I was pretty good at Pac-Man. I should have been; I got a lot of opportunities to practice. Every Friday night my family went to eat at Pizza Hut. The Pizza Hut had a Pac-Man game, and since there was usually a line, my parents would feed me a continual stream of quarters to keep me occupied so they wouldn't have to listen to me whining that I was bored. My sister usually opted to plug her quarters into the jukebox.
I was better at Asteroids. This, too, was not surprising. The closest corner store to my house had an Asteroids machine. And only Asteroids. So I would keep an eye on the place to figure out when the machine was usually not in use, and I'd while away those hours there, spending quarter after quarter for the privilege of blasting space rocks. And since the store was within sight of home, I would always hear my mom when she called me to dinner.
But the game I was the best at was Galaga. There was something about that game that I found endlessly fascinating, to the point that on more than one occasion I plowed my entire allowance into it, then went running home to ask for more money to do the same. If my parents were preoccupied, they might give me my whole allowance a second time, having forgotten they'd already given it to me. I'm ashamed to admit I pulled off that particular stunt several times. Or I'd get the money from one, then get it from the other. That particular variation didn't work as well and got me in trouble a few times. But always after I'd spent it. Of course, the punishment usually ended up being that I wouldn't get any allowance the following week. And so I'd have to stand there and watch my friends play, which was its own unique form of torture. If you'd asked me then, I'm sure I would have preferred to have been grounded. But I couldn't tear myself away. What if I missed something?
Eventually my interest in video games waned. Games and game systems grew more and more advanced, but I soon realized that the basic concept of many of the games hadn't changed that much, which is why I didn't pester for an NES when that came out. Of course, I did play my friends' NES' every chance I got. But soon that too got old. Nowadays I see commercials for games on TV and they look more like movie trailers.
My parents were relieved when I stopped obsessing over video games. Their relief ended when I asked for a drum kit for Christmas.

Filed Under :
Location : Philadelphia
by JD posted Jan 22 2014 6:57PM
I just came in from outside and I can't feel my fingers yet. I can whack them against the wall and I feel nothing. NOTHING!!! So, yeah, totally over this winter thing now. NEXT!

Anecdote: I was out running an errand this afternoon and I ran out of windshield washer fluid. And as you know when there's snow on the ground, there will be salt and other grime on the roads. And that stuff gets all over your windshield right quick. Before long my windshield was filthy and since I was travelling west I was driving right into the sun. The sunlight refracted through the dirt on the glass and I couldn't see a thing. At the first safe opportunity I pulled into a gas station and used the squeegee to clean the window off. They didn't have washer fluid, or at least I thought they didn't. I didn't see it until I had already cashed out. I'll have to pick some up tomorrow (as I've been saying for weeks; I've been sipping the procrastinatorade). Cheers.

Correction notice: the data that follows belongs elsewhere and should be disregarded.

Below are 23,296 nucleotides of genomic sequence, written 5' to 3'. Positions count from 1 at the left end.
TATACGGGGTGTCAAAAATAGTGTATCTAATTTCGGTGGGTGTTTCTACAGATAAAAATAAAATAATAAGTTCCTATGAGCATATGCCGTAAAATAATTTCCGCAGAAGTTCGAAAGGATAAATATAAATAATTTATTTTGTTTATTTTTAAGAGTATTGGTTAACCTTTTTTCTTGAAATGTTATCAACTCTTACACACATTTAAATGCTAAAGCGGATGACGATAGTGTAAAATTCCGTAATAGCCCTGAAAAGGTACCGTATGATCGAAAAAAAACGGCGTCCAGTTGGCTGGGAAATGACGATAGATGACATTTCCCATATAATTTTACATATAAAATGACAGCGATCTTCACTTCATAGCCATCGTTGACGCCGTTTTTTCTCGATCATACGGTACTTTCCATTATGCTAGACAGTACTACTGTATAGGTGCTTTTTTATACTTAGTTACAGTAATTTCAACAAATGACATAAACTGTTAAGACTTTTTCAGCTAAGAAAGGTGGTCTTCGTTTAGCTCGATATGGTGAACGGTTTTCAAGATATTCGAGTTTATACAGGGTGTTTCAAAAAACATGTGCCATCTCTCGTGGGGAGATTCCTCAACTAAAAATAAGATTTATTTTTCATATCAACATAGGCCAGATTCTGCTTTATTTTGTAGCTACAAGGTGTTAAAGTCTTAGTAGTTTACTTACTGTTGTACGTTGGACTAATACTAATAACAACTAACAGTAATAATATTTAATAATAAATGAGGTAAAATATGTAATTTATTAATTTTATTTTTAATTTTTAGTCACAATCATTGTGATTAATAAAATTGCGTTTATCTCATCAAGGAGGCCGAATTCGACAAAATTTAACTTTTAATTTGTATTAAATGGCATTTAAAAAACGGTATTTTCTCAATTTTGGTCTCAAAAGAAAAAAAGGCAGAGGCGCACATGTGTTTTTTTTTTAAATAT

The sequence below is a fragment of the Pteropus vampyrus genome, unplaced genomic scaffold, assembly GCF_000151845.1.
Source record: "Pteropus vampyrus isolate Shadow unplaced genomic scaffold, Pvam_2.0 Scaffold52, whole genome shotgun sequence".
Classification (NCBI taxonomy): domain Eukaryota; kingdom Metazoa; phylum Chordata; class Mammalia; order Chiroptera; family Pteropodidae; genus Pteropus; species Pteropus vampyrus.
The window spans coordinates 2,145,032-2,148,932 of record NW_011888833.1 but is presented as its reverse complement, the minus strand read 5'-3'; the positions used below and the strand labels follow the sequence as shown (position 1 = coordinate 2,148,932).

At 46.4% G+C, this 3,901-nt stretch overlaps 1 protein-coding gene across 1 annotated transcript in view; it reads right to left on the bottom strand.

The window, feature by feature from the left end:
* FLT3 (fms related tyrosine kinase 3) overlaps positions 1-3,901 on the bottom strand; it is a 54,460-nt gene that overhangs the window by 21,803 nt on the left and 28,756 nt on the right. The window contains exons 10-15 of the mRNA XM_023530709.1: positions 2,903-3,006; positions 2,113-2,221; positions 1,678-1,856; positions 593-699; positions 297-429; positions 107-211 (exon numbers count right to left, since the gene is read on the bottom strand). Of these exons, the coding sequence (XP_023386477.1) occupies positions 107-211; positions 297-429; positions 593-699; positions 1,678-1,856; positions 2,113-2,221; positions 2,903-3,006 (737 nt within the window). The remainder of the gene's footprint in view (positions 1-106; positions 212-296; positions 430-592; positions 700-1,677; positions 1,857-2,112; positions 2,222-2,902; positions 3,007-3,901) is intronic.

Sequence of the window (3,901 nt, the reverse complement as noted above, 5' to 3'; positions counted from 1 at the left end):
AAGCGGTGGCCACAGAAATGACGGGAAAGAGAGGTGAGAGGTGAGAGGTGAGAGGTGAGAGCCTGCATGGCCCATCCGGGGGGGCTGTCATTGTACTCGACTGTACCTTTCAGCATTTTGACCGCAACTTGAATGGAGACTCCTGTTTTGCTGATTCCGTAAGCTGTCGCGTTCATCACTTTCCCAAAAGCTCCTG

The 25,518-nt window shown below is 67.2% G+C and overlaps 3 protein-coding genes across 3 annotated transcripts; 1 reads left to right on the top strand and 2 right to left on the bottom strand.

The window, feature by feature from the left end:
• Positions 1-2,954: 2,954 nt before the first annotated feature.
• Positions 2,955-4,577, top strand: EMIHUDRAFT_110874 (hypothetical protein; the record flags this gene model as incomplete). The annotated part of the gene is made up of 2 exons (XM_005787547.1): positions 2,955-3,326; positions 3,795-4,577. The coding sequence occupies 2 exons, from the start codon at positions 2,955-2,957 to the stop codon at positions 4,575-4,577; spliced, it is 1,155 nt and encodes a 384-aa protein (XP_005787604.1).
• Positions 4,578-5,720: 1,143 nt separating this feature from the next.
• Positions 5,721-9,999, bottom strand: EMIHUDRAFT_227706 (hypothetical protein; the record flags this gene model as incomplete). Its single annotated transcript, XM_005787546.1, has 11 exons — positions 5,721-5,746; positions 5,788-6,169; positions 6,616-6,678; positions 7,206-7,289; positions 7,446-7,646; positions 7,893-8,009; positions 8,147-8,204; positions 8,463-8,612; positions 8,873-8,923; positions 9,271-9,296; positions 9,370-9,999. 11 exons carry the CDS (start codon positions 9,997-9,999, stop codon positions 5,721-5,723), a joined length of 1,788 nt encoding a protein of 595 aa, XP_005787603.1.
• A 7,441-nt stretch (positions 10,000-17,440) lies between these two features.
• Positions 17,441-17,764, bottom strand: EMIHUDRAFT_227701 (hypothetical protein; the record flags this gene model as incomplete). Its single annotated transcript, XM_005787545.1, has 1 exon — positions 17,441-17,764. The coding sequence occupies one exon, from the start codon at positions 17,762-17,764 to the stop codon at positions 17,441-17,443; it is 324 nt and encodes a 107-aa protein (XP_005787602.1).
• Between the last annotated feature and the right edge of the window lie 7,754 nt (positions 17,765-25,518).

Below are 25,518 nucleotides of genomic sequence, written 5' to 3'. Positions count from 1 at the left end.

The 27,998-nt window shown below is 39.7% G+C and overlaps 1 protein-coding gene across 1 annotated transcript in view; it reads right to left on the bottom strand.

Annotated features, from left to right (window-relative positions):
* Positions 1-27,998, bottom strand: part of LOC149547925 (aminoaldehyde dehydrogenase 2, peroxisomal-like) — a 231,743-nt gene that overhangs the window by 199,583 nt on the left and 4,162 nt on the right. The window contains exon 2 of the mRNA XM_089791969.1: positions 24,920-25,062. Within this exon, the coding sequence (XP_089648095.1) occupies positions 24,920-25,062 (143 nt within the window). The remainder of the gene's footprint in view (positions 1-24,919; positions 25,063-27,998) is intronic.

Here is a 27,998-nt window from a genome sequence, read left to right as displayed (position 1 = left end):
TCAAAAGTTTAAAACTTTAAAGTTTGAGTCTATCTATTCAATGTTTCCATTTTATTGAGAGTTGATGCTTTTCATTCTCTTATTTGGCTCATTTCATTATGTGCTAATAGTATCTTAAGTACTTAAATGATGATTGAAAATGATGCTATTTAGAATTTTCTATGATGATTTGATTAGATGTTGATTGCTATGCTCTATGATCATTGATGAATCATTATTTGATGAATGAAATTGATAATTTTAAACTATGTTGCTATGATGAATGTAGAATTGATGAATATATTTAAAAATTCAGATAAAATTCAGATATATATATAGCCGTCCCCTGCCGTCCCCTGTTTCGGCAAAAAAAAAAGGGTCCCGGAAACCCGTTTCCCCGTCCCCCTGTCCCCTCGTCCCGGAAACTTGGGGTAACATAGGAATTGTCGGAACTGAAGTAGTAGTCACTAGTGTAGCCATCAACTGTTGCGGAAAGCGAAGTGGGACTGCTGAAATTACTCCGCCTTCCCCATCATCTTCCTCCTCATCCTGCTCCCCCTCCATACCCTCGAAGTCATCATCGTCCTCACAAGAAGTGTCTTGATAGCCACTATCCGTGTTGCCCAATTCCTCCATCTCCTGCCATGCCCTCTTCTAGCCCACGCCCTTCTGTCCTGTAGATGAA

by JD posted Jan 17 2014 12:10AM
Have you gotten used to writing "2014" yet? Usually I get the year wrong until sometime in February. Not this year, though. So that's something, I guess. I don't know why I've traditionally had trouble with it. I think it's because of the length of a year. If a year was shorter, like the length of a month, it would be easier. Think about it: do you ever get the month wrong when you're writing the date on something? No, of course not. Because a month is just the right length. It changes regularly enough that it's easier to keep up with. Just another one of those thoughts keeping me up late with a headache. Cheers.

by JD posted Jan 14 2014 6:17PM
So I'm on line at the checkout in a discount store. There's a woman behind me in line and she keeps making huffy puffy noises and giving me reproachful looks. I don't know why; I've never seen her before in my life. Finally she mutters to the man behind her, "What's he doing? Stocking his whole house?"

So my big crime was that I was buying too much? Er, excuse please? You're in that much of a hurry that you're mad at me for buying too much? And let's be honest here. I didn't have three cartfuls. I had the basics, stuff you go to the discount store for: TP, PT, glass cleaner, laundry detergent, dish soap, sponges, pitstop. Nothing extravagant. So I rang out, collected my bags and left. On my way out the door I looked back and she was shaking her head at me.

I will never understand this. Rant over. Thanks for reading. Cheers.
by JD posted Jan 10 2014 4:37PM
I don't know about you, but it's definitely cold enough for me. More than enough, in fact. I don't know what it is but I'm pretty much over winter by this point. But hey, there's only two more months of this stuff to go. Yay!

Just about the only positive thing I can say at this point is at least it's not blizzarding. Of course, now that I said that it's going to blizzard. If it does please don't blame me. I have no power over the weather. I wish I did but I don't. I'm suffering through it just like you and everybody else. So, come on spring. Cheers.
Filed Under :
Topics : Human Interest
by JD posted Jan 6 2014 3:55PM
Like most people, when each new year comes I resolve to do something. And I don't know about you, but most of the time I fail. I don't know what it is, but I feel a lot of pressure to keep my resolutions. And I always kick myself when I break them. And usually once I do that, I'm done. Once the streak ends I lose interest.

I'll give you an example. Last year I vowed to drop a few pounds. I started a diet and exercise regimen. I stuck with it for about two months, which is a long time for me. But then I broke my program. Maybe I ate something I had vowed not to. I skipped a workout. Whatever it was, I did it. After that I couldn't see the point in picking it back up. Which is admittedly kind of a dumb attitude to have.

So my resolution this year is to be a little more sensible about these things. Allow myself a margin for error. Forgive my own mistakes and try not to be too discouraged by them. We'll see how that goes. If you have resolutions, I wish you luck and hope you're able to stand by them to your satisfaction. Cheers.
Filed Under :
Topics : Human Interest